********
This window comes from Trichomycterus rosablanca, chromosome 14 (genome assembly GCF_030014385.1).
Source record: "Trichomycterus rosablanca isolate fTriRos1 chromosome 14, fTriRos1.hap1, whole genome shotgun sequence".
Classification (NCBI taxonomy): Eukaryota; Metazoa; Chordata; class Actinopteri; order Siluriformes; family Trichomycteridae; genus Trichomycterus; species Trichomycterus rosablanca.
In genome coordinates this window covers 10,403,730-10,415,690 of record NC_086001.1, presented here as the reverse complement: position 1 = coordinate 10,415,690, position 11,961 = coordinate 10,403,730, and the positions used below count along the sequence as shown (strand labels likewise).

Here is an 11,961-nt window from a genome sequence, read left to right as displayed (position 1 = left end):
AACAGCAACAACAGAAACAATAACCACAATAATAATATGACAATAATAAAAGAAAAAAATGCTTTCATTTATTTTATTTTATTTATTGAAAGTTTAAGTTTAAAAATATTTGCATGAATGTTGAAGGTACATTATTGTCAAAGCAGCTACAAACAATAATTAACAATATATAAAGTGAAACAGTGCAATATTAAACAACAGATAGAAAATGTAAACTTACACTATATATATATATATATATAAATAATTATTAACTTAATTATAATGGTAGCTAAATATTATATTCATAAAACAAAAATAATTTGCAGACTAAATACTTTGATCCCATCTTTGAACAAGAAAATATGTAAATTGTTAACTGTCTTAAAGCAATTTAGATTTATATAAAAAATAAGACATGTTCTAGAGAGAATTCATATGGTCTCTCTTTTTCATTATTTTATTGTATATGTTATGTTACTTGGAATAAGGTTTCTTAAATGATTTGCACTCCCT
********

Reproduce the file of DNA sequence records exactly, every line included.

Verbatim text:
This window comes from Trichomycterus rosablanca, chromosome 14 (genome assembly GCF_030014385.1).
Source record: "Trichomycterus rosablanca isolate fTriRos1 chromosome 14, fTriRos1.hap1, whole genome shotgun sequence".
Classification (NCBI taxonomy): Eukaryota; Metazoa; Chordata; class Actinopteri; order Siluriformes; family Trichomycteridae; genus Trichomycterus; species Trichomycterus rosablanca.
In genome coordinates this window covers 10,403,730-10,415,690 of record NC_086001.1, presented here as the reverse complement: position 1 = coordinate 10,415,690, position 11,961 = coordinate 10,403,730, and the positions used below count along the sequence as shown (strand labels likewise).

Here is an 11,961-nt window from a genome sequence, read left to right as displayed (position 1 = left end):
AACAGCAACAACAGAAACAATAACCACAATAATAATATGACAATAATAAAAGAAAAAAATGCTTTCATTTATTTTATTTTATTTATTGAAAGTTTAAGTTTAAAAATATTTGCATGAATGTTGAAGGTACATTATTGTCAAAGCAGCTACAAACAATAATTAACAATATATAAAGTGAAACAGTGCAATATTAAACAACAGATAGAAAATGTAAACTTACACTATATATATATATATATATAAATAATTATTAACTTAATTATAATGGTAGCTAAATATTATATTCATAAAACAAAAATAATTTGCAGACTAAATACTTTGATCCCATCTTTGAACAAGAAAATATGTAAATTGTTAACTGTCTTAAAGCAATTTAGATTTATATAAAAAATAAGACATGTTCTAGAGAGAATTCATATGGTCTCTCTTTTTCATTATTTTATTGTATATGTTATGTTACTTGGAATAAGGTTTCTTAAATGATTTGCACTCCCT